we were living in scotts valley,a suburb of santa clara county. our closest town was santa cruz,,s.c was wrecked stores on pacific ave unsafe for public,effectively out of biz..(today it is busier than ever)
we had a small old farm house in horse country..near borland's campus..scotts valley is a pretty place,,.the was so old that over time it had settled well,but it shook
the central spot loma prieta was in the adjoining hills.
our water supply/well/was broken..hooked up rubber hose from water tank in pasture, and by connecting it to hose bibb,it was a reverse pressure,forced the water backwards into the house..it was not a terrible experience .the whole world slowed down, we enjoyed the talk radio shows,the absence of electricity feels calming..the cars were parked ,the family enjoyed the company of each other,,the worst part of the quake was the first big after shake (5.1)was scarry ..it was happening again...the world went back to its busy self within 10 days, we were out looking at the damaged santa cruz. our favorite dept store (orig 1920's design) fords dept stores in watsonville and santa cruz were destroyed...we moved to a beautiful spot in wash. near the border of canada british columbia..the silicon valley today is the hottest place to live,more people ,more expensive than any where in the world.life goes on. you have a lively,attractive site...

hallschneider
birch bay, wa whatcom - Wednesday, September 22, 1999 at 02:05:42 (PDT)


I experienced the Loma Prieta quake on the 2nd story of a 2-story office building on bay land fill in Redwood Shores. Redwood Shores is part of Redwood City, 25 miles south of San Francisco and about the same distance from the epicenter. The building shook tremendously, sending heater ducts, computers, file cabinets and any other loose item flying. Two things come to mind, the power going out and the noise the building made, it was undescribable. I was 26 years old and grew up living on the San Andreas fault in Woodside. I had felt several small quakes, but this one really made me realize the power and force a quake has, hard to believe it wasn't the big one. To finish this story, the most amazing thing was the fact that at my apartment, 2nd story of a 2 story complex, was intact, not even a picture had fallen off a shelf. We lost about an inch of water from our aquarium, but that was it. My apartment was in San Carlos, less then a mile from my office building and was built on solid bedrock. What a difference a mile can make.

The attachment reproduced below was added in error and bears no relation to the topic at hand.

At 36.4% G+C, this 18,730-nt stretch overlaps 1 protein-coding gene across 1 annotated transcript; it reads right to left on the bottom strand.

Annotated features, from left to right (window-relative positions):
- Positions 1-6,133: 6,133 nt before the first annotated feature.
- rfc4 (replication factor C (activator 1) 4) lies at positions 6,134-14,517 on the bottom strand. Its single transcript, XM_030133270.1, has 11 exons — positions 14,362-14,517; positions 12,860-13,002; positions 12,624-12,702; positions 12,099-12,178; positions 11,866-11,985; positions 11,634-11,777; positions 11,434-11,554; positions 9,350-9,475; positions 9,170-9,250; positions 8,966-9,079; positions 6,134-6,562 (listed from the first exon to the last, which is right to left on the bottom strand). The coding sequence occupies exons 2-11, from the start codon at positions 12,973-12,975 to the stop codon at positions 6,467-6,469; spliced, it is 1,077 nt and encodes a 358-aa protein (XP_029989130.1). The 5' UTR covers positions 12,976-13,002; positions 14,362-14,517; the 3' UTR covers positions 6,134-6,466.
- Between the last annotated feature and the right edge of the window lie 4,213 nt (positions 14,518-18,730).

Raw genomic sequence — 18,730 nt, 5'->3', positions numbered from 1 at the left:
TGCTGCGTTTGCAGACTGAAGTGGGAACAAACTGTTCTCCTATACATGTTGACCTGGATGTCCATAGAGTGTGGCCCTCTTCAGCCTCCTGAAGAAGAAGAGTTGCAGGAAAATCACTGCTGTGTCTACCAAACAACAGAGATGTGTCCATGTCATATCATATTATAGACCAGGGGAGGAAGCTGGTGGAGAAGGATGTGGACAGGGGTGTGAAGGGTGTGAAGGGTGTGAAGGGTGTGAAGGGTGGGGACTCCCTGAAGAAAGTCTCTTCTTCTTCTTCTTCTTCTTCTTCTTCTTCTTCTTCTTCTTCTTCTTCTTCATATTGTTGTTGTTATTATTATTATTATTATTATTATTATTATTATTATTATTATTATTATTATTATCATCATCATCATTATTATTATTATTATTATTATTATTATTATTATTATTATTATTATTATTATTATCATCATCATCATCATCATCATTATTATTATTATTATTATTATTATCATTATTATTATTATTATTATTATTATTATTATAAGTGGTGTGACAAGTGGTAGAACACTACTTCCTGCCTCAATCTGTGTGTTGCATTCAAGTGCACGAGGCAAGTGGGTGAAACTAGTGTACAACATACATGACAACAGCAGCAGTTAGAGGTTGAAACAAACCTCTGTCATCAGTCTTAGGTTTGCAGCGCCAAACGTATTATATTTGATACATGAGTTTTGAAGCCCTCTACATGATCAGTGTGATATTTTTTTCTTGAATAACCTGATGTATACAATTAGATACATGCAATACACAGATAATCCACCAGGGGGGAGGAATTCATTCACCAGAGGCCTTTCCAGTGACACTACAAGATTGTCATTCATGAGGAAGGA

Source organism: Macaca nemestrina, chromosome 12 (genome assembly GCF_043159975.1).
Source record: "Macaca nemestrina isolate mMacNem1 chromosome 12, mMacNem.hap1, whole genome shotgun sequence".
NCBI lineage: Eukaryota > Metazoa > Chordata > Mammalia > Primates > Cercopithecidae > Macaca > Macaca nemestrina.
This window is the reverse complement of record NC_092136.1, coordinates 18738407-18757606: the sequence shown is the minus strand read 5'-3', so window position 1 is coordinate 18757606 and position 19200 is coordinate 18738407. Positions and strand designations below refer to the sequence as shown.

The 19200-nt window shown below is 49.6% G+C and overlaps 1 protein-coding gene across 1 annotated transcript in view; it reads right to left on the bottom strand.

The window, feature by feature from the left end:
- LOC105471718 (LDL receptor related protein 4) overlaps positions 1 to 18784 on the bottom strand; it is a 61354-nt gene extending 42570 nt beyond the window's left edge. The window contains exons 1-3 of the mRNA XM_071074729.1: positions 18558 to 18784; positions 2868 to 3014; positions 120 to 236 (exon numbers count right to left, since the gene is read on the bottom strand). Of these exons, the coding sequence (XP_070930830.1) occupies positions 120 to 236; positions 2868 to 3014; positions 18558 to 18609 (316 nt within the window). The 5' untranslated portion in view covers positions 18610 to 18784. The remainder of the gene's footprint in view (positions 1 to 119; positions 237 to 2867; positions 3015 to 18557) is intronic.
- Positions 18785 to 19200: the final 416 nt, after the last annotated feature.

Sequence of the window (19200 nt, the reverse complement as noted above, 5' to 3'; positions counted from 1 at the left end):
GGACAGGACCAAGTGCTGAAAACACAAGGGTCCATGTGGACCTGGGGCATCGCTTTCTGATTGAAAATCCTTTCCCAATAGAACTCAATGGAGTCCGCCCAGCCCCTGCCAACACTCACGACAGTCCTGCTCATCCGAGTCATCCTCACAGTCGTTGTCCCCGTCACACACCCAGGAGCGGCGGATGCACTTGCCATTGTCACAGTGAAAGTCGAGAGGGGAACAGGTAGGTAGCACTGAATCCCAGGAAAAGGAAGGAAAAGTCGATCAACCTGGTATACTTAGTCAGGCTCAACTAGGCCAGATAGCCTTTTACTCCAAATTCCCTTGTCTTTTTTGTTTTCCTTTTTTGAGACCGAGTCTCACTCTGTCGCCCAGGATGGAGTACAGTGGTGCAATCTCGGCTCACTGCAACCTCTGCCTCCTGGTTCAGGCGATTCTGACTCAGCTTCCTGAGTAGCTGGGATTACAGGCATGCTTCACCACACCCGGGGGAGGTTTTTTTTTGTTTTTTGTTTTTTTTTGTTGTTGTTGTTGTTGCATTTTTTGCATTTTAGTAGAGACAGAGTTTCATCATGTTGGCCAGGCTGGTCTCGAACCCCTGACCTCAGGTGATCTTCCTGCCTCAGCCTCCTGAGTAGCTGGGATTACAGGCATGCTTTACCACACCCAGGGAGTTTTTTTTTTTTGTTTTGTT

Greg Goben
Rohnert Park, CA USA - Tuesday, September 21, 1999 at 09:04:24 (PDT)


On 10/17/89 I was on my way to a 5:00p class at San Francisco State University from the dorms. As I walked across the street dividing the campus from the dorm and service building area, I noticed the reflection of the sky in the windows of Burk Hall rattling. Having grown up in the flight path of an airport, this seemed like an everyday sort of occurence until I realized I heard no jets overhead. Just then, I felt a wave roll under my feet, right through the "solid" asphalt, from my right to left. The wave was big enough to vibrate the telephone poles like plucked guitar strings. By the time I got to class, we all knew it was a strong earthquake, but actually debated whether to have class anyway. I remember feeling disappointed we ended up cancelling class that day. As the evening wore on and the initial reports of the Bay Bridge falling down came in, and especially going back to the dorms, seeing the buildings emptied and dark and hearing how badly Verducci Hall was trashed, it was apparent something quite serious had happened. I helped distribute popcorn and bread from the Dining Center and blankets to the students sitting in the parking lot waiting for someone to tell them they could go back into their buildings. The enterprising guy who worked the candy shop in the Student Center made a killing selling ice cream from a handtruck. In the next few days we organized a huge effort to get all 500 of the newly-homeless Verducci Hall students tripled up in the other two dorm buildings and the conference center.